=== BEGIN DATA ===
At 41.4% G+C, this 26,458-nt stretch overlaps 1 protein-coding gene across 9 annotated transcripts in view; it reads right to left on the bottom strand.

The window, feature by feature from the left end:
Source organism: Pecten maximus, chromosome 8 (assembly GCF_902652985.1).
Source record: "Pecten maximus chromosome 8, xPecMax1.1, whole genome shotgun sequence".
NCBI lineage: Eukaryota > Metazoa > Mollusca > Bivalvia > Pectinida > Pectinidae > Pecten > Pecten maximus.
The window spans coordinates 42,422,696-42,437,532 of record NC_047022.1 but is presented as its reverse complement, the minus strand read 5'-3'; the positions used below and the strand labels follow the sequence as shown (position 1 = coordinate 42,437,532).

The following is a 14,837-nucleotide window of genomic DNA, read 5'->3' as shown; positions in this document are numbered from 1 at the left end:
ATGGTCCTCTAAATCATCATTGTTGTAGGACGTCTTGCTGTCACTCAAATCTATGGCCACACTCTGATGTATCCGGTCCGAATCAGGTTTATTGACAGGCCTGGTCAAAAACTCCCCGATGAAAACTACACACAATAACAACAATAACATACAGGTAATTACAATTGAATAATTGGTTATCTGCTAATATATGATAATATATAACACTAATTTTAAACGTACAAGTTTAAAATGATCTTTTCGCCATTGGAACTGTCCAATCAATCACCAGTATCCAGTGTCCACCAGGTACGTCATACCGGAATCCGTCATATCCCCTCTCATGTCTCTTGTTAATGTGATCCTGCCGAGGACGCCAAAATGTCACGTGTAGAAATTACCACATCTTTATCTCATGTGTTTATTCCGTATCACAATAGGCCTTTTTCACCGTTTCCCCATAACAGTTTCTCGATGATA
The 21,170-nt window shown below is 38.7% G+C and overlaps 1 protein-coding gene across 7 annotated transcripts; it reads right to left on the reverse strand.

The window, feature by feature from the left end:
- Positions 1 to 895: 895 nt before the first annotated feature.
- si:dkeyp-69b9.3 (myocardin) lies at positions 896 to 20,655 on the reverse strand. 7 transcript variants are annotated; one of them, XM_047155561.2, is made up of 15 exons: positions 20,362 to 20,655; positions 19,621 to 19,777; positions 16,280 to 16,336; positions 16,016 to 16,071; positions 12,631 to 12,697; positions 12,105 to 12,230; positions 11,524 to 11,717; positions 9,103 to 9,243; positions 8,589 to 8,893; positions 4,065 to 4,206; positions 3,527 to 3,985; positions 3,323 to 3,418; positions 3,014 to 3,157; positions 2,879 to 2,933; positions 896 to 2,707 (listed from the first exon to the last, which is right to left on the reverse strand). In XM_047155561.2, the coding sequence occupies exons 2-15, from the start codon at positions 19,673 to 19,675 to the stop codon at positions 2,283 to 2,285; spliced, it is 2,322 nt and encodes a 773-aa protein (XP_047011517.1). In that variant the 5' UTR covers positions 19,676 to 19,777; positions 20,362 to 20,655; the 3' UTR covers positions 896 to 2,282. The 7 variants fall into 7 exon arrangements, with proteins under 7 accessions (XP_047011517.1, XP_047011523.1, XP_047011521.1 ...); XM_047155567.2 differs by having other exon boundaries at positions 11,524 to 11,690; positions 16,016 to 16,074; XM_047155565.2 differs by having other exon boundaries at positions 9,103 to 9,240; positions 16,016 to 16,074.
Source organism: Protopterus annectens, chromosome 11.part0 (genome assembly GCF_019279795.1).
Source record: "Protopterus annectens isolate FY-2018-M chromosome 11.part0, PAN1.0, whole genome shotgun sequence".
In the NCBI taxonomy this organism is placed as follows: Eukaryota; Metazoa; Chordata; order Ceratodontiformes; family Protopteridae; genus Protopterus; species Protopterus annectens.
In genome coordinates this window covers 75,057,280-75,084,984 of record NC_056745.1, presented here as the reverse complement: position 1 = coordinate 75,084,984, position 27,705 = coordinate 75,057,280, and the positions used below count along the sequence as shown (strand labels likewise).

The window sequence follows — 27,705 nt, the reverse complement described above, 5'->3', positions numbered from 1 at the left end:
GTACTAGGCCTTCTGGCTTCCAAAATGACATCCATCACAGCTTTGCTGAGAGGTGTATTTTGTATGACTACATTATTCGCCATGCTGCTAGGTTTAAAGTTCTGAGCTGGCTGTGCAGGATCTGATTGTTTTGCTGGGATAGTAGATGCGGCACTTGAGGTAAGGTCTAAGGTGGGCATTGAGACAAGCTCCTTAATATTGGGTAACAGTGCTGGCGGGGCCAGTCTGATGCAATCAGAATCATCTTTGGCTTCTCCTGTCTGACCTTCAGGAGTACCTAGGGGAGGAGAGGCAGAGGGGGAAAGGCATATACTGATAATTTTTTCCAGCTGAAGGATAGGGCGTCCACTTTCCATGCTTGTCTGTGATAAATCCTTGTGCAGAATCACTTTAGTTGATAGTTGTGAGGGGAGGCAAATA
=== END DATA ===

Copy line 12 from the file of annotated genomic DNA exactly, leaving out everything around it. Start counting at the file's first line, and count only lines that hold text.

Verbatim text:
- si:dkeyp-69b9.3 (myocardin) lies at positions 896 to 20,655 on the reverse strand. 7 transcript variants are annotated; one of them, XM_047155561.2, is made up of 15 exons: positions 20,362 to 20,655; positions 19,621 to 19,777; positions 16,280 to 16,336; positions 16,016 to 16,071; positions 12,631 to 12,697; positions 12,105 to 12,230; positions 11,524 to 11,717; positions 9,103 to 9,243; positions 8,589 to 8,893; positions 4,065 to 4,206; positions 3,527 to 3,985; positions 3,323 to 3,418; positions 3,014 to 3,157; positions 2,879 to 2,933; positions 896 to 2,707 (listed from the first exon to the last, which is right to left on the reverse strand). In XM_047155561.2, the coding sequence occupies exons 2-15, from the start codon at positions 19,673 to 19,675 to the stop codon at positions 2,283 to 2,285; spliced, it is 2,322 nt and encodes a 773-aa protein (XP_047011517.1). In that variant the 5' UTR covers positions 19,676 to 19,777; positions 20,362 to 20,655; the 3' UTR covers positions 896 to 2,282. The 7 variants fall into 7 exon arrangements, with proteins under 7 accessions (XP_047011517.1, XP_047011523.1, XP_047011521.1 ...); XM_047155567.2 differs by having other exon boundaries at positions 11,524 to 11,690; positions 16,016 to 16,074; XM_047155565.2 differs by having other exon boundaries at positions 9,103 to 9,240; positions 16,016 to 16,074.